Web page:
Up and Down California in 1S60-1864, the Journal of William H.Brewer. Edited by Francis P. Farquhar. Yale University Press, New Haven, 1930. Pp., 601 ; illustrations, 63; price, $6.00.
During the past century American mountaineers have keenly followed the early exploration of the Sierra Nevada range of California through the pages of Clarence King’s Mountaineering in the Sierra Nevada and the Yosemite Hook and other publications of the California Geological Survey of 1860-64. With the appearance of the journal of William H. Brewer we have, at last, the comprehensive and intimate narrative covering those four years of exploration. Far from duplicating earlier printed material, it provides a new perspective from which to enjoy the story of early California exploration and mountaineering. Its great wealth of detail and its easy flowing style make this new volume most entertaining to anyone who is the least interested in California of post gold-rush days.
With the formation of the California Geological Survey in 1860, William H. Brewer was chosen by the chief, Professor Josiah Dwight Whitney, as second in command. His professional attainments were not those of a geologist, but his broad training in many sciences and his wide practical experience made him invaluable as one of the leaders of the field expeditions. Brewer was not only capable but also industrious and meticulous in the matter of keeping written records. Besides recording the scientific and other official data of the expedition, he found time to carefully prepare a personal journal which was sent in serially numbered letters to his family in the East. It is fortunate indeed that these letters were preserved so that now at the end of more than half a century they can be combined to give us the intimate story of the explorations of the California Geological Survey.
The editor, Francis P. Farquhar, is particularly well qualified to undertake the task which he has so admirably completed. Widely known among mountaineers of America as an expert climber and as the editor of the Sierra Club Bulletin he has for years engaged in research in an effort to bring together all historical data relative to the mountains of California. It is due to his enthusiasm that the Brewer journals have been brought to light and added to the important literature on the history of California. Mr. Farquhar’s careful arrangement of the material into chapters and into five books, one for each field season, and his well written introduction in which he presents a lucid picture of the times as well as a brief outline of Brewer’s life, make it possible for the reader to thoroughly enjoy the content material in a manner which would be impossible were the journal presented in the usual diary form.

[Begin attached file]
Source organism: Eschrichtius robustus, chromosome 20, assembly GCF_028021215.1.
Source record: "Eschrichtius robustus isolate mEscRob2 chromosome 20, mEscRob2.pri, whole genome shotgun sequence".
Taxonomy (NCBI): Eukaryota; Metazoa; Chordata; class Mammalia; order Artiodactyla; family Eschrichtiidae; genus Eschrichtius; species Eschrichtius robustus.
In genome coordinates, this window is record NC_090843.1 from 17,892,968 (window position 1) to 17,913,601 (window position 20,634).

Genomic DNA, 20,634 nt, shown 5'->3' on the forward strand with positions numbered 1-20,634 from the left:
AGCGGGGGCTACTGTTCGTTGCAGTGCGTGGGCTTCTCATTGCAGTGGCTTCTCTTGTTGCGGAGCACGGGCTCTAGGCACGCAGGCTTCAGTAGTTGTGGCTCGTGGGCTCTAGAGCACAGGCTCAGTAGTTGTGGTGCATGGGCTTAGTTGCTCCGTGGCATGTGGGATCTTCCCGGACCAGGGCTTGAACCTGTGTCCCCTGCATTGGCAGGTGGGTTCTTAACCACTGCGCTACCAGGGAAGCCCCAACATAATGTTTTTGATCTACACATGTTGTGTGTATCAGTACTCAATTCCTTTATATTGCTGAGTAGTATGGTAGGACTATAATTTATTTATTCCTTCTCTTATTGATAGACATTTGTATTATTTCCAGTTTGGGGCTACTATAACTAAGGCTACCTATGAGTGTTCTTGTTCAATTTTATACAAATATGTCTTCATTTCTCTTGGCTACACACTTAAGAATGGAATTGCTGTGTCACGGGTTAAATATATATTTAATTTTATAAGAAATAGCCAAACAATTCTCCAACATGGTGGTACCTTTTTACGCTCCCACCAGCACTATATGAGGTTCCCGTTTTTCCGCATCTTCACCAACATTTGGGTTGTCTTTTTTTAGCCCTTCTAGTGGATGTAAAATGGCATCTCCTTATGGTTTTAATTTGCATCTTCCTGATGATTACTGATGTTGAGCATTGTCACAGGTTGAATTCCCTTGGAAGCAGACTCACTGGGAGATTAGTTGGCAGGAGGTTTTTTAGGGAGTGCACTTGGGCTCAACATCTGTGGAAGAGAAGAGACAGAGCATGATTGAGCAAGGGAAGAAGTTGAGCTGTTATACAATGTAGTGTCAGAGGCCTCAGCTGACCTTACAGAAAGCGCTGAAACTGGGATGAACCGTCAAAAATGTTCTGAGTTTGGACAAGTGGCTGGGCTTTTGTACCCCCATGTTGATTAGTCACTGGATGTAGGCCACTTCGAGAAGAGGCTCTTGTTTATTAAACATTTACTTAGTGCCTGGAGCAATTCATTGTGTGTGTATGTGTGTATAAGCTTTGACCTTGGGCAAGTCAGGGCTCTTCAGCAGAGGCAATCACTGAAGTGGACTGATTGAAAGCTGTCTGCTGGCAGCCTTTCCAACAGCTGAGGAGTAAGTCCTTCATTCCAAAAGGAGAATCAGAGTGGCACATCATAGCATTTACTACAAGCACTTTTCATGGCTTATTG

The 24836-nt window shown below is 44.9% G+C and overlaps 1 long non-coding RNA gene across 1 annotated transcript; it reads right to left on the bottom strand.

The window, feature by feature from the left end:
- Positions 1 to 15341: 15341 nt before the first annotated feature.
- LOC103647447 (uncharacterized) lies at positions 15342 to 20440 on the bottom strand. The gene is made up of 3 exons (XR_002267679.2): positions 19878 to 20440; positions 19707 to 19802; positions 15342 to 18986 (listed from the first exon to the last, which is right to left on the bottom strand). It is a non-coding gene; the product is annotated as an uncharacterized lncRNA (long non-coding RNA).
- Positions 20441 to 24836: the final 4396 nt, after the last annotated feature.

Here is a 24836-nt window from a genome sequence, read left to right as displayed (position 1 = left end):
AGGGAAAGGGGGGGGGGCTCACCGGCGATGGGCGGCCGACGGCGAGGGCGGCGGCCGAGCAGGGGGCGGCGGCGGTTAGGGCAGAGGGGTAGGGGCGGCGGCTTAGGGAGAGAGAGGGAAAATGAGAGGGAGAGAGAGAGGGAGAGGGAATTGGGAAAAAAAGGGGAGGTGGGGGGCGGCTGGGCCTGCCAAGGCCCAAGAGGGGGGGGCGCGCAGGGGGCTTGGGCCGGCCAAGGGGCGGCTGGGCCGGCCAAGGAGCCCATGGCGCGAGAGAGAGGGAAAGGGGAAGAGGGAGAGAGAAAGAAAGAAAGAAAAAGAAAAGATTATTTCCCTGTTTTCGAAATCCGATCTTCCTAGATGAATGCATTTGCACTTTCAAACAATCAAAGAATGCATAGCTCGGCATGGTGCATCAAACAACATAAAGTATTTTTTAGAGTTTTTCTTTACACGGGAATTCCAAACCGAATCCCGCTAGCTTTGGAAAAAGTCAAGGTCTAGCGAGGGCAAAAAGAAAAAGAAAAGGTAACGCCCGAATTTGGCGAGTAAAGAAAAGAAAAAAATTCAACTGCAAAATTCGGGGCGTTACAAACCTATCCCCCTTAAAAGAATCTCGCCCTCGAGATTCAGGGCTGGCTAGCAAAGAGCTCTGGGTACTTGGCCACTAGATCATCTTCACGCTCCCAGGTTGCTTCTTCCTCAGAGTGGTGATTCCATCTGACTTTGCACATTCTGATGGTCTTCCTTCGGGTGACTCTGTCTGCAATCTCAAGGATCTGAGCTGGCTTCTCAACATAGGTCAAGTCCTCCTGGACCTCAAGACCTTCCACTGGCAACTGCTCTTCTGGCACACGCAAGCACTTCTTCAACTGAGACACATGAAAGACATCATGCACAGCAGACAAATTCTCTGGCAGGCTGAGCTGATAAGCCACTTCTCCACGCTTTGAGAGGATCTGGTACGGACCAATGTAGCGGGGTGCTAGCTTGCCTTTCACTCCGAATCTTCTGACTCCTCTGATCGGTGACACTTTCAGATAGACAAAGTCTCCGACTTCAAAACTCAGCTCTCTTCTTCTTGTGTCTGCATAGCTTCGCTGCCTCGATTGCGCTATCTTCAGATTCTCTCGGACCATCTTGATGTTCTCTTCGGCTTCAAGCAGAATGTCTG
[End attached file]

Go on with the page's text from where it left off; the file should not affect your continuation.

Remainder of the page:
Certain chapters will be of special interest to mountaineers. The first of these is one which occurs in Book III and pictures the ascent of Mt. Shasta in 1862. While this was not the first ascent, it is nevertheless one of the most memorable. Shasta was reputed to be the highest mountain in the United States and only in the previous year had a barometer been taken to its summit. Measurements of the California Geological Survey fixed the height at 14,440 ft., a figure which closely approximates the later precise determination.
There follows a chapter in Book IV telling of the exploration of Yosemite and the Tuolumne Meadows region and of visits to the Calaveras Grove and other groups of giant sequoias. The party spent considerable time at the headwaters of the Tuolumne River, named Mt. Lyell, the highest point in what is now Yosemite National Park, and climbed to within 125 ft. of its summit.
The most fascinating chapters of all are perhaps those bearing the titles “The High Sierra of the Kings River” and “Owens Valley and the San Joaquin Sierra.” Here we follow the expedition into the hitherto unknown southern Sierra Nevada, where they make the first ascent of Mt. Brewer, thinking it the highest peak in the range but discovering on the horizon beyond dozens of summits which seem to rise to altitudes of more than 14,000 ft. Realizing that one of these is probably the highest mountain in the United States, Clarence King and Richard Cotter leave the party and attempt to reach that goal. Although the mountain proves unattainable on account of the lack of supplies, they name it after their chief, Josiah Dwight Whitney. This part of the Brewer journal is particularly fascinating if one can concurrently refer to King’s delightful book, which gives his youthful impressions of the same adventures.
Up and Down California is strongly recommended to mountaineers, particularly those interested in the exploration of the Sierra Nevada and early history of California.
Ansel F. Hall.